Rebate programs for variable-speed pumps are helping boost compliance with Florida’s new energy code.
The programs, administered by Gulf Power Co. and Gainesville Regional Utilities, offer incentives of $600 and $250, respectively, for customers who install one of several accepted models. Though the programs don’t require it, both companies also have partnered with local pool contractors to handle installations.
“It’s been an absolute godsend having GRU as a leader on the pump rebates,” said Dino Muggeo, owner of Fun State Pool Service in Gainesville, Fla. “It’s made it really easy for us.”
In mid-March, building officials began enforcing the 2010 Florida Energy & Conservation Code. Similar to laws in California, the code tightly restricts the use of single-speed pumps in favor of multi- and variable-speed units.
The requirements apply to pools built after March 15, 2012, and to replacement pumps.
In a state whose economy was among those hardest-hit by the recession, many pool professionals have bristled at the thought of requiring homeowners to spend an additional $1,000 to $2,000 to comply with new regulations. Instead, consumers may simply choose to ignore the law altogether, they’ve argued, which could in turn encourage illegal or unlicensed activity.
But incentive programs, such as those offered by the two North Florida utilities, are seen by many as silver linings to a cloudy landscape.
Gulf Power’s program officially kicked off in 2011, and counted approximately 1,100 participants its first year, said Jeff Rogers, corporate communications supervisor. By early March of this year, the utility had already signed on another 250 customers, “far exceeding our goals,” he added.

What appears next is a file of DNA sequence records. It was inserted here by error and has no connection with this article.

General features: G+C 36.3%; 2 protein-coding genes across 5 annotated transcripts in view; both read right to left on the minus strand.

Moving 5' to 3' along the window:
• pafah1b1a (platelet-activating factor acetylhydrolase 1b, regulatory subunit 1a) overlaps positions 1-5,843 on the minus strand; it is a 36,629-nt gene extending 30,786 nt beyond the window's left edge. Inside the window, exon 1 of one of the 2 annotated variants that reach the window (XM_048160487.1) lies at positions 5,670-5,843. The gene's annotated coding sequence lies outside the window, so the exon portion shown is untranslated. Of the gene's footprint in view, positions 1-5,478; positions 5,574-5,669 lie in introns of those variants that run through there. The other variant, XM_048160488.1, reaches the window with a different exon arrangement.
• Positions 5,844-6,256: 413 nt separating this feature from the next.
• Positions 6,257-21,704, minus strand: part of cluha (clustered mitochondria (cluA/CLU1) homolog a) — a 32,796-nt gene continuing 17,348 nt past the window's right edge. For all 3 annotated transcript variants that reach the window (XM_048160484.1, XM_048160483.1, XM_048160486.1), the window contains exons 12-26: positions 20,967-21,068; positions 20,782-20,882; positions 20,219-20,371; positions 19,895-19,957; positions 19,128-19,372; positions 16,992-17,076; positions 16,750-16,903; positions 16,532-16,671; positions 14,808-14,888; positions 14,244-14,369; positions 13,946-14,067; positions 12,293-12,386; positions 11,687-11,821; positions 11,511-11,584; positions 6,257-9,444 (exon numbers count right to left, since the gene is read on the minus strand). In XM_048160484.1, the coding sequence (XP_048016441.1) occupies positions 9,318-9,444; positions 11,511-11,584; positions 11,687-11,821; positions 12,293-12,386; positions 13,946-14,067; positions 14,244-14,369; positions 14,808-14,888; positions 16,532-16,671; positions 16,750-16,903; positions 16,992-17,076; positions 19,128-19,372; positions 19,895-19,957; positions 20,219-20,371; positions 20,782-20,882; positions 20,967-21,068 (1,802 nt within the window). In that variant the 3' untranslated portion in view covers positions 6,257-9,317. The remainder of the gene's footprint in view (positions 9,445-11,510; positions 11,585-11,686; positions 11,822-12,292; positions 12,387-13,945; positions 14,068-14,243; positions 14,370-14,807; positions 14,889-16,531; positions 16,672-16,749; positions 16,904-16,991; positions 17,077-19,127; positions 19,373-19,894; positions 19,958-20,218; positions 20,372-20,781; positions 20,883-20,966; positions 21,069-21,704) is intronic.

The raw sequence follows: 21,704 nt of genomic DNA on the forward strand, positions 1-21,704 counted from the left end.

GRU’s rebate offer has been available for five years, said Jim Gilmartin, engineer utility designer at GRU, which is owned by the city of Gainesville. In addition to the $250 payout to consumers, it provides $25 to partnering contractors, who also benefit from inclusion on direct mail pieces and postcards. The utility further promotes the program through print, Web and TV advertising.
At Fun State, Muggeo said his pump replacement business has accelerated. In 2011, he averaged about two installations per week, a rate that doubled in the first two months of this year.
What’s more, as a member of the Florida Swimming Pool Association’s Energy and Sustainability Committee, Muggeo has helped spearhead efforts to educate utility companies statewide on the potential energy savings of multi- and variable-speed pumps. Among those efforts was a meeting in Orlando last year with the Florida Municipal Power Agency, which represents the interests of 30 municipal electric utilities.
Feedback was positive, Muggeo said, and at least six separate utilities have since distributed brochures produced by FSPA to their energy auditors, who subsequently inform consumers of potential savings.
While municipally owned utilities generally have been more receptive to rebates and energy-savings (most, for instance, don’t want to incur the costs of building additional power plants), the real challenge, Muggeo said, lies in generating enthusiasm among the larger, stockholder-owned utilities.
“It’s harder to get them to go along with it,” he added, “if for no other reason than they don’t want to tell their shareholders that they’re giving back money.”